Why are hedgerows so important
As industrial farming practices have spread across the British countryside; hedgerows have provided a sanctuary for many animals.
Or so we thought.
In the past 70 years, more and more crops have been sprayed with pesticides.
This has directly impacted thousands of butterflies, bees, beetles and birds.
With 1 in 10 species of Europe's wild bees facing extinction, the Government’s Pollinator Strategy focused on increasing flower habitats next to fields - in the hedgerows and buffer strips - as a means to provide protection for our wildlife.
However, research shows that hedgerow flowers may be laden with harmful pesticides and are no longer provide a safe haven for our pollinators.
The benefits of hedgerows are clear. They have been a shelter for wildlife for thousands of years.
Pioneered by Bronze Age farmers, hedge planting was embraced by the Romans and steadily increased until the mid-18th century.
After World War 2, the Government oversaw a dramatic reduction in the number of integral hedges; in some cases, 50% of hedgerows were destroyed, to make space for larger vehicles and the mass mechanisation of post-war farming.
After half a century of turbulence, we have just over 450,000km of hedgerow left in the UK.
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In Summer, hedgerows are bustling with activity. The kind of animals that live and utilise hedgerows include everything from:
- the harvest mouse;
- foraging bats and;
- roosting birds.
Hedgerows are filled with all manner of plant life too, whether it's with elderflower, or the thorny bramble, with its autumnal berries and abundant nectar.
Beyond the benefits they bring to wildlife, it’s important to maintain hedgerows to preventing soil erosion.
Another important aspect of hedgerows is that they create a natural barrier that prevents water run-off from fields, so the ground is less likely to dry out.
The diverse range of plant life in hedges can even help combat climate change by storing carbon in its vegetation. There is even a sense that hedgerows can contribute to the UK's target of producing net-zero carbon emissions by 2050.
However, the ability of these natural borders to protect our species is under threat…
Whilst many hedgerows are protected by law, the activity that occurs around them are having a big impact.
Scientists at the University of Sussex reported pollinators (like honeybees) consuming pollen from crops treated with neonicotinoid pesticides or nearby wildflowers, will ingest a cocktail of fungicides and insecticides.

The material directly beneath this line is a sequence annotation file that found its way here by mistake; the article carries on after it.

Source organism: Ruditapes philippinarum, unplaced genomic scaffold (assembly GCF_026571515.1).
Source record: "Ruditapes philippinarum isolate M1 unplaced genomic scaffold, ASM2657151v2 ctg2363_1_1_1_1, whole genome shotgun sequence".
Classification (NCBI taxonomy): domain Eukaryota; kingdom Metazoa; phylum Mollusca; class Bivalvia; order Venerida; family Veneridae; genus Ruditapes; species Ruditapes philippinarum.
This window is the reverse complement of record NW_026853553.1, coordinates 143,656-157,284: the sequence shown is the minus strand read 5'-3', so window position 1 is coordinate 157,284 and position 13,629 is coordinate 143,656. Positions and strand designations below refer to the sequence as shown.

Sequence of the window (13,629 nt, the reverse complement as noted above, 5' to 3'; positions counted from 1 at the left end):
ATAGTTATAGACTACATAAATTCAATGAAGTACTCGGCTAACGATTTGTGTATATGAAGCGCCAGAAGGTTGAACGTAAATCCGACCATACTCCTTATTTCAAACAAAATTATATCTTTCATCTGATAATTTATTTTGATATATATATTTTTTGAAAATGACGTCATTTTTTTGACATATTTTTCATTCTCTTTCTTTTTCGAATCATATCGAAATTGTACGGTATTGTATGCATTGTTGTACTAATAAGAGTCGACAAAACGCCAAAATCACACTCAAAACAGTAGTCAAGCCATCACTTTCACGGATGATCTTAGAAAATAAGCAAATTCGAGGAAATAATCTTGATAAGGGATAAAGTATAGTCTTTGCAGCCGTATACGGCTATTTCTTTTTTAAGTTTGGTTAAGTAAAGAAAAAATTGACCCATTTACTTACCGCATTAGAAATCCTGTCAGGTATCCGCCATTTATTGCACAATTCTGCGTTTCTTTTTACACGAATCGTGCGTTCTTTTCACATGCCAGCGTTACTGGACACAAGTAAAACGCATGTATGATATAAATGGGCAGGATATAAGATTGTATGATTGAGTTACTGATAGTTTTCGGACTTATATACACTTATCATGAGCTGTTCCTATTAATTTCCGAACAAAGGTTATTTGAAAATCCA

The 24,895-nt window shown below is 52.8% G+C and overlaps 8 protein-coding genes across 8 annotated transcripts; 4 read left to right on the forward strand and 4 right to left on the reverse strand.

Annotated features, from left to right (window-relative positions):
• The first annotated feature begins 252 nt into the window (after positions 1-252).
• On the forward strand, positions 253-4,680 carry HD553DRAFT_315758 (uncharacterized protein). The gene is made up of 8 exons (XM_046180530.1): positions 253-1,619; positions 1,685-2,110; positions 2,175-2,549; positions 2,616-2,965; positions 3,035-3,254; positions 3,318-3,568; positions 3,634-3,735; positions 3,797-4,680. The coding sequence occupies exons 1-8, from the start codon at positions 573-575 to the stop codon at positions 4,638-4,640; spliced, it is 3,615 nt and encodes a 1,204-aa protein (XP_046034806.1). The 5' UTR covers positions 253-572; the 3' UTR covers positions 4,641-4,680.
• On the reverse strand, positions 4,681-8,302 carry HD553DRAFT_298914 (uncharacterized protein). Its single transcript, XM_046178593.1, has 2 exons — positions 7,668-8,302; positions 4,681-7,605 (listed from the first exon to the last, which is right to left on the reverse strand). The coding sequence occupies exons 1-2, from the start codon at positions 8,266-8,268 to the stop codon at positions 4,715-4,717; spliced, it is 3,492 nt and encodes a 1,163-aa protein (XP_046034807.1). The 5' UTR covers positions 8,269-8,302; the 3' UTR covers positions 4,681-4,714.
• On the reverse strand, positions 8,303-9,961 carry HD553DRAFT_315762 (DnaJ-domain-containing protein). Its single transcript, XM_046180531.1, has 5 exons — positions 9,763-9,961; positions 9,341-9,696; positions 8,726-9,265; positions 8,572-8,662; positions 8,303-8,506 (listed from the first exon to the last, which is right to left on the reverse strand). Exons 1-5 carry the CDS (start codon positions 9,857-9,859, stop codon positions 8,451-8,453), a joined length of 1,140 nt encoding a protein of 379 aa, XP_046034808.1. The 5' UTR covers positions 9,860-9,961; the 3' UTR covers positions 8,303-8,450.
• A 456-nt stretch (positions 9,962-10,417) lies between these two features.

After half a century of turbulence, we have just 450,000km of hedgerow left in the UK.
Such chemicals have recently been found to cause a decline in bee populations.
That said, contamination from pesticides is not the only threat to our precious hedgerows and the teeming life found within them.
Nitrogen fertiliser is having an increasingly distressing effect on our soil, wildlife and hedgerows.
Research by the University of Illinois indicates that, in certain circumstances, the use of nitrogen can cause the loss of soil organic matter.
Organic matter is decaying plant and animal matter, it plays an important role in maintaining soil health.
Any loss of soil organic matter is worrying, especially when the whole ecosystem relies on nutrients in healthy soil.
It is not only soil organic matter that nitrogen fertiliser is affecting. When nitrogen enters the soil, fields and hedgerows can become increasingly unsuitable for our native plant life.
Moreover, a report by the Soil Association in 2020, demonstrated that nitrogen in the form of ammonia leaked from an intensive chicken farm and seriously harmed the delicate balance of the woodland ecosystem nearby.
But there is hope…
More and more farmers are working proactively to protect their hedgerows, and in some cases, expanding them.
An example of this can be seen in the work done by Norfolk organic veg farmer, Joe Rolfe, who has created “beetle banks”. These are strips of wild plants that act as housing for predator insects like ladybirds. The predator insects then provide natural pest control for nearby crops. This is a perfect example of the natural benefits that hedgerows provide
Through innovations like these, farmers are finding solutions and adding diversity to our land.
We want the Government to protect our hedgerows and the wildlife that relies on them.
That’s why we’re highlighting the need to reduce the use of agro-chemicals including nitrogen fertiliser, calling for a ban on neonicotinoid pesticides, and campaigning for stronger support for organic farming.
By reducing the use of pesticides, we can turn our hedgerows back into a haven for our native wildlife. Research suggests that if all UK farming were to organic, pesticide use would drop by 98%.
Quite simply, by choosing to support organic farming you are choosing a farming system that works with nature.
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